Readings by Gina Frangello, Dana Johnson, Jerry Stahl, and xTx!

Comedy by Ted Travelstead!

Music by DJ Mira Gonzalez!

Hosted by Brad Listi, J. Ryan Stradal, and Zoë Ruiz!

See you there!

_____________

Original poster art by Lyndsey Lesh.

On a tailgater and challenge by R. S. Gwynn who said, “Is there a Miltonelle in your future? I hope not!”

Of man’s first disobedience and the fruit
Of man’s first disobedience, its fruit:
God’s ways ain’t for this homeboy to dispute.

That angels tumbled from the fluffy clouds,
From inky darkness and from fluffy clouds
And led to disobedience and its fruit;

Tortilla

On Thursday Nights I take a class at the Junior College.  Philosophy 101.  I know, I know, you’re supposed to call them Community Colleges, but they’ve only been Community Colleges for, oh, maybe fifteen years.  For thirty years I knew it as East L.A. Junior College.  It still sounds better to me.  Looking up is better than looking down.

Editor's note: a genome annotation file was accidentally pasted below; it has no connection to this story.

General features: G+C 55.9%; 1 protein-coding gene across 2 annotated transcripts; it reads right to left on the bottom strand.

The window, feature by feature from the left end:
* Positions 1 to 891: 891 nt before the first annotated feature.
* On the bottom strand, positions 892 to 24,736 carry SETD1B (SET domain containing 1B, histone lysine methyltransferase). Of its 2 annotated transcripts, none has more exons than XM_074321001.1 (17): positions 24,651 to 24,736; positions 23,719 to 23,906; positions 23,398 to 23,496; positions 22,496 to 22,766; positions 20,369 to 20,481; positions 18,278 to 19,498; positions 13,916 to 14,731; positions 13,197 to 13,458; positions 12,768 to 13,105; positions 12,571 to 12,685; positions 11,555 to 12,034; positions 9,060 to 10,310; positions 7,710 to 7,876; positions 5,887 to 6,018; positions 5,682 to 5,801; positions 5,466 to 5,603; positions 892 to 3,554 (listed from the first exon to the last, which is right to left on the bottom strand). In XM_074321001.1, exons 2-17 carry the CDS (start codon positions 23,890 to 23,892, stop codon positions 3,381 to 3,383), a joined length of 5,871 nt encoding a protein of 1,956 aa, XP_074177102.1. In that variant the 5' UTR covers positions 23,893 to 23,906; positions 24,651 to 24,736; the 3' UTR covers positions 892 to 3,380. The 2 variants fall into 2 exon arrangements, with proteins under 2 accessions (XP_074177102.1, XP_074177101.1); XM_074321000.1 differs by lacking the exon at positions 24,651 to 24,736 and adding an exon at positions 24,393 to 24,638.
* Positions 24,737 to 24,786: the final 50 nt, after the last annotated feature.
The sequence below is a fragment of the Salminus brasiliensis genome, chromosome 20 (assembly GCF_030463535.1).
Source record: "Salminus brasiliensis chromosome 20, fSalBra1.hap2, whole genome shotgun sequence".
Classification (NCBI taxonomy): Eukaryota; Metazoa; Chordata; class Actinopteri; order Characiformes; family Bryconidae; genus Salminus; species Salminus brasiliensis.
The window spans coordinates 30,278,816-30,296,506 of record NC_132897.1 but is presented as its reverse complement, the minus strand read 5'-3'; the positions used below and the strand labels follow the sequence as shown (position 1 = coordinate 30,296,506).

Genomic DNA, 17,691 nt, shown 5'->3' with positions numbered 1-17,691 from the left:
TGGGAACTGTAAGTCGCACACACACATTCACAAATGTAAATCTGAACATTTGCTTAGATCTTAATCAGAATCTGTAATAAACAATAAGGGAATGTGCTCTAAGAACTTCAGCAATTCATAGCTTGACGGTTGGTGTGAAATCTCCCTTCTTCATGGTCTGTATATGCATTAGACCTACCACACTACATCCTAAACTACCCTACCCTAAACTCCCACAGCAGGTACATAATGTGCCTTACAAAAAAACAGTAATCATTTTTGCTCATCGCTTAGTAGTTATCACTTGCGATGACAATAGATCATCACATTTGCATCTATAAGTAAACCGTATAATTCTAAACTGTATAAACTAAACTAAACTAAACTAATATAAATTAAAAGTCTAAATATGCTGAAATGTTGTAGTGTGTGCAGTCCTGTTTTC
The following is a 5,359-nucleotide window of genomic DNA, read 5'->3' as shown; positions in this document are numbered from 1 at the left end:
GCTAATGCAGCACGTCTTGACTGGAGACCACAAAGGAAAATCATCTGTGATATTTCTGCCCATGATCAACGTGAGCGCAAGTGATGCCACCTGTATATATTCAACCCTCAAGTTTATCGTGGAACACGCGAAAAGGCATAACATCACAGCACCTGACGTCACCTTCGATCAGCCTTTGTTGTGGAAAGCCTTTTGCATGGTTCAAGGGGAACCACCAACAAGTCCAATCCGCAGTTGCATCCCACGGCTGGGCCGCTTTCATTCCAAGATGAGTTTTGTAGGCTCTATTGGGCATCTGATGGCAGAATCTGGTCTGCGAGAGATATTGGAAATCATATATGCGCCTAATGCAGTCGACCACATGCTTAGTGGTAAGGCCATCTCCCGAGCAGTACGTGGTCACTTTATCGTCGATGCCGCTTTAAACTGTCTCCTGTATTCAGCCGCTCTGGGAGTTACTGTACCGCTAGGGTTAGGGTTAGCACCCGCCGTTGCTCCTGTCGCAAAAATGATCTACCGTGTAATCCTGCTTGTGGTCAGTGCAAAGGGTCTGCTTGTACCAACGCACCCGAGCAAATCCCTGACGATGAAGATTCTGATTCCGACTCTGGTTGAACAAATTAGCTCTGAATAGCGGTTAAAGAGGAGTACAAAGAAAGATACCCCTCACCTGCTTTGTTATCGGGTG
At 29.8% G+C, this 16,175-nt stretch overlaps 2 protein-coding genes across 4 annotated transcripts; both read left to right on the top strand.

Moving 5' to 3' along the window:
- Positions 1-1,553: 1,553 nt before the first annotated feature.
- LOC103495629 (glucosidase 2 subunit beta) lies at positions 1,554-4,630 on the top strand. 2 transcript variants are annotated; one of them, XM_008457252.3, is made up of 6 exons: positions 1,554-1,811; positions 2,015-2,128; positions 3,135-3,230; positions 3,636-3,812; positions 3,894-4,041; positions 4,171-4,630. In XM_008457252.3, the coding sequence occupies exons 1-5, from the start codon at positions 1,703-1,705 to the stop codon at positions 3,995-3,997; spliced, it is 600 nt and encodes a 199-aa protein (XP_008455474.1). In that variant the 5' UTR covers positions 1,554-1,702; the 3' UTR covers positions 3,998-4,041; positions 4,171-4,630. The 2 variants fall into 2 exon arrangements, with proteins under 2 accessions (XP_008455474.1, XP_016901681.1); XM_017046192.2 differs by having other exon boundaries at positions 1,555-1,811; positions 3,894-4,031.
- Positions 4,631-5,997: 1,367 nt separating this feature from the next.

Megan-Milks-Kill-Marguerite-author-pic-web“Milks.” That’s a funny name. Are you a funny person?

Nope. Not even going to deliver an anti-joke here. But I’m interested in comedy, for sure, especially the comedic grotesque and “stupid” writing. My fiction definitely has a sly side. Lots of deadpan humor, the occasional very bad pun. Plus talking insects, acts of gods, and winkingly insincere morals.

For Jamie Moore

I have to believe even your death was graceful.
That you lifted yourself into the backseat
effortlessly as your feet in first position raised onto pointe,
toes careful not to disturb the gear set in park.
That you crawled over the empty prescription bottles
to enter the trunk through the rear, folded yourself there,
wrapped your body around the blackness like a partner
who made you weightless in that perfect last ascent
before the stage went dark, before the curtain dropped.

Kill-Marguerite-Megan-Milks-webLevel One: The Rope Swing